A crowdsourced community demonstrates the value of your network to all of the most important constituencies: students, families, alumni, university leadership, and your advancement office.
Creating a Network of Opportunity at Oberlin
One of our partner schools, Oberlin College, is an example of a school that has created a career solution crowdsourcing network akin to StackOverflow. It’s worked so well for them that they won a CASE Circle of Excellence Gold Award for their efforts in 2016.
Their network boasts over 2500 users and thousands of questions and answers. Here’s an example from Dorothy, who was seeking advice on how to write an application to apply for a Watson Fellowship, which requires her to develop contacts across the globe for a year abroad.
She connected with three Oberlin alumni who had suggestions and connections for her. It’s a triple bottom line win. The institution is credited as a facilitator for helping Dorothy make these connections, Dorothy is on the path to post-graduate success, and prospective students and families see tangible evidence of a network that works.
Adam DuVander, the Alumni Board President at Willamette University, sums up the importance of scale in this 40 second video he narrated for our team at Switchboard:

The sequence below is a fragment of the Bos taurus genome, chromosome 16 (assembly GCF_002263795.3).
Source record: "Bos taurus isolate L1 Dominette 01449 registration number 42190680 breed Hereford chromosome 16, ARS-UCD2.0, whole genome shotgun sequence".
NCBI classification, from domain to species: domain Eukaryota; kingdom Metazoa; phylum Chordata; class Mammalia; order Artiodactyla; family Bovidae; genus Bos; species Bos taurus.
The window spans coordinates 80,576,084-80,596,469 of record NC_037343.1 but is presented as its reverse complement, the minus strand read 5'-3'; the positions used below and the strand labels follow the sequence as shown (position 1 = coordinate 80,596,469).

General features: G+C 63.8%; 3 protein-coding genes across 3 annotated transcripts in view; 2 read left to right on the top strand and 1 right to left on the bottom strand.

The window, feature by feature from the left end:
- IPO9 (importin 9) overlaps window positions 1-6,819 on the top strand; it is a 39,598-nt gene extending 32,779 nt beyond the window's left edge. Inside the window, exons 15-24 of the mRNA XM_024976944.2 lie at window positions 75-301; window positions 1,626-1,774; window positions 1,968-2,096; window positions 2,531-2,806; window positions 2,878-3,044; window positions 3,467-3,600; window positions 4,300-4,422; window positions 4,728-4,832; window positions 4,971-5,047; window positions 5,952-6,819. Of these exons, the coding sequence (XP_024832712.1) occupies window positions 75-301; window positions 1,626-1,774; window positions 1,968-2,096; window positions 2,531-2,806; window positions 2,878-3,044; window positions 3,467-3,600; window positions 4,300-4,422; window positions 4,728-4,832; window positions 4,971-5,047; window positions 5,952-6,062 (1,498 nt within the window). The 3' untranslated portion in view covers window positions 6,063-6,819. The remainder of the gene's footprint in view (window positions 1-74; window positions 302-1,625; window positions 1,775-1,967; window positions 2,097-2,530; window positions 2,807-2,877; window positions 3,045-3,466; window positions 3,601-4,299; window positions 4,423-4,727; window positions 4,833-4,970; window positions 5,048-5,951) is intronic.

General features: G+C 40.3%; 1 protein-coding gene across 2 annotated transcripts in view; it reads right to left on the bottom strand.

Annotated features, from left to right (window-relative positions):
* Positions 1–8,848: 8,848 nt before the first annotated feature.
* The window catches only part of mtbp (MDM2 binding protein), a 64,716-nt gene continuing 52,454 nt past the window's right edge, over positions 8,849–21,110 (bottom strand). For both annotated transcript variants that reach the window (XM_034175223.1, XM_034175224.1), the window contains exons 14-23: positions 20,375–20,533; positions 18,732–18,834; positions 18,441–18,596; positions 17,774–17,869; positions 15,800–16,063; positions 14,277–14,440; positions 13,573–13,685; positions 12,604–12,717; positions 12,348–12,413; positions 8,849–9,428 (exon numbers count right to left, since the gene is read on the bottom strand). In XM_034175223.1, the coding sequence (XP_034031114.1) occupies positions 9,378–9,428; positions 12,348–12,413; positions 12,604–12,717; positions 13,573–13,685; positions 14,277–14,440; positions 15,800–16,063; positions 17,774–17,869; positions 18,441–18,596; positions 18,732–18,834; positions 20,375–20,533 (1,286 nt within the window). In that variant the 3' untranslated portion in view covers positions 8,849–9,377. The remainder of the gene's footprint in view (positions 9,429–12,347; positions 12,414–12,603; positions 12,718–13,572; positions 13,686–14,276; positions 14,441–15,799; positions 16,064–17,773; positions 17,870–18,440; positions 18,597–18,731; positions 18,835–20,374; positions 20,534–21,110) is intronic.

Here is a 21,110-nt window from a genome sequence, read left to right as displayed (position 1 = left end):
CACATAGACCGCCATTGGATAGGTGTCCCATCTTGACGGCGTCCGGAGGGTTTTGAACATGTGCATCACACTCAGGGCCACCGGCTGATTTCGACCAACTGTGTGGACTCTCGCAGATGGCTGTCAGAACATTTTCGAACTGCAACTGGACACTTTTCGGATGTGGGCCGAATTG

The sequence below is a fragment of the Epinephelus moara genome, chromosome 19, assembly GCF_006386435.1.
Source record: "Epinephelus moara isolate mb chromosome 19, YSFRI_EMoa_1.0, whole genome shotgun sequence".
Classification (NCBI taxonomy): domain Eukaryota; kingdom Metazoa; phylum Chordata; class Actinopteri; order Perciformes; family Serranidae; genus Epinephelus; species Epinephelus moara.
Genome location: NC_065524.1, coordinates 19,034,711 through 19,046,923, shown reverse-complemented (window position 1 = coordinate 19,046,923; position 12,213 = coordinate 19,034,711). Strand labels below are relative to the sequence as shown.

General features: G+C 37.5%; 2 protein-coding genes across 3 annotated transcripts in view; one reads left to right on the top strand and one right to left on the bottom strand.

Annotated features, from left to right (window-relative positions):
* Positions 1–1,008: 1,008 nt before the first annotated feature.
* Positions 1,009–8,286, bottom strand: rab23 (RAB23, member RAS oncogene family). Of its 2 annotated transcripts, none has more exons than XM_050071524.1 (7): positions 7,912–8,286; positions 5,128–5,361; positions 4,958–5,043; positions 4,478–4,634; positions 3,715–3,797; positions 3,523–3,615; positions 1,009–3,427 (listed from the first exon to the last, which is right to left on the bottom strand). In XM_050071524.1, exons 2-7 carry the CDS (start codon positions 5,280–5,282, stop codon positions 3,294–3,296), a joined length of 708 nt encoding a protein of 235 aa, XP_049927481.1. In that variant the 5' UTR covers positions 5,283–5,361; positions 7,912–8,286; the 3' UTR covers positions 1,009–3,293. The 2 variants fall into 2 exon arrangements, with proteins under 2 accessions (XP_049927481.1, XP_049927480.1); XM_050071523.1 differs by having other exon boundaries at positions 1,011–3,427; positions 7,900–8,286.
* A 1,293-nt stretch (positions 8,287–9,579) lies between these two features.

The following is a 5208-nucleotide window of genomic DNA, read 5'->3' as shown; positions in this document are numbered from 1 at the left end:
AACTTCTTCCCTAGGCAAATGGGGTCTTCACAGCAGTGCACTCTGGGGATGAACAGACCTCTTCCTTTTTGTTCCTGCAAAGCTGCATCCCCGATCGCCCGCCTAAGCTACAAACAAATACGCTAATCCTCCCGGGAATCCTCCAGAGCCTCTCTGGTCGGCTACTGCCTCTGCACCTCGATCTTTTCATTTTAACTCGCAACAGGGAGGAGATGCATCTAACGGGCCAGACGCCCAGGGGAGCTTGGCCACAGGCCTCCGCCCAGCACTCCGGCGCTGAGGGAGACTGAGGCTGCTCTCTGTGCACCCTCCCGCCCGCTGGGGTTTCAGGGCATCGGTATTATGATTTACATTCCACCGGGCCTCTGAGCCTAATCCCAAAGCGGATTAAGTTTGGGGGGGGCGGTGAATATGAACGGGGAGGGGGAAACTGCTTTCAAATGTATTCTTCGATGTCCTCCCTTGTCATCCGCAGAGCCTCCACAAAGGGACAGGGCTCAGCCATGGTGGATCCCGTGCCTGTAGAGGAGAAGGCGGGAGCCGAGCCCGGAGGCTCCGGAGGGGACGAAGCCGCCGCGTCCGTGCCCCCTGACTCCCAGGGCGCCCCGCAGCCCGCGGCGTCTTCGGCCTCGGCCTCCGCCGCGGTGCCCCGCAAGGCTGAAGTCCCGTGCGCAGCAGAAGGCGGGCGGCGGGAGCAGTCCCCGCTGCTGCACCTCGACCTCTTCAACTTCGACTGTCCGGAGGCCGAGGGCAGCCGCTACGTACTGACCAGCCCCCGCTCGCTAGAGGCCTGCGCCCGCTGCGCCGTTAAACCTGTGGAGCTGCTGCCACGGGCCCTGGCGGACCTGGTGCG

Scalable digital solutions are an easy way to reach the students and alumni who need help but aren’t receiving it. They amplify the value the institution provides. We are passionate about crowdsourcing and scaling career services to meet the needs of students and alumni, and we encourage you to consider with your staff teams how you can scale and crowdsource your expertise.
Mara Zepeda is co-founder and CEO of Switchboard, the award-winning alumni networking platform. Switchboard connects students and alumni to their alma mater and a network of opportunity at the same time. All connections and career successes on Switchboard are tracked so you can effortlessly share your progress with your colleagues. Schools like Williams, MIT, Oberlin, Denison, and William & Mary use Switchboard to accelerate alumni careers and foster alumni mentorship. Prior to co-founding Switchboard in 2014, Mara worked at Harvard, sojourned as a radio reporter for NPR and Marketplace, and served on the alumni board of her alma mater, Reed College.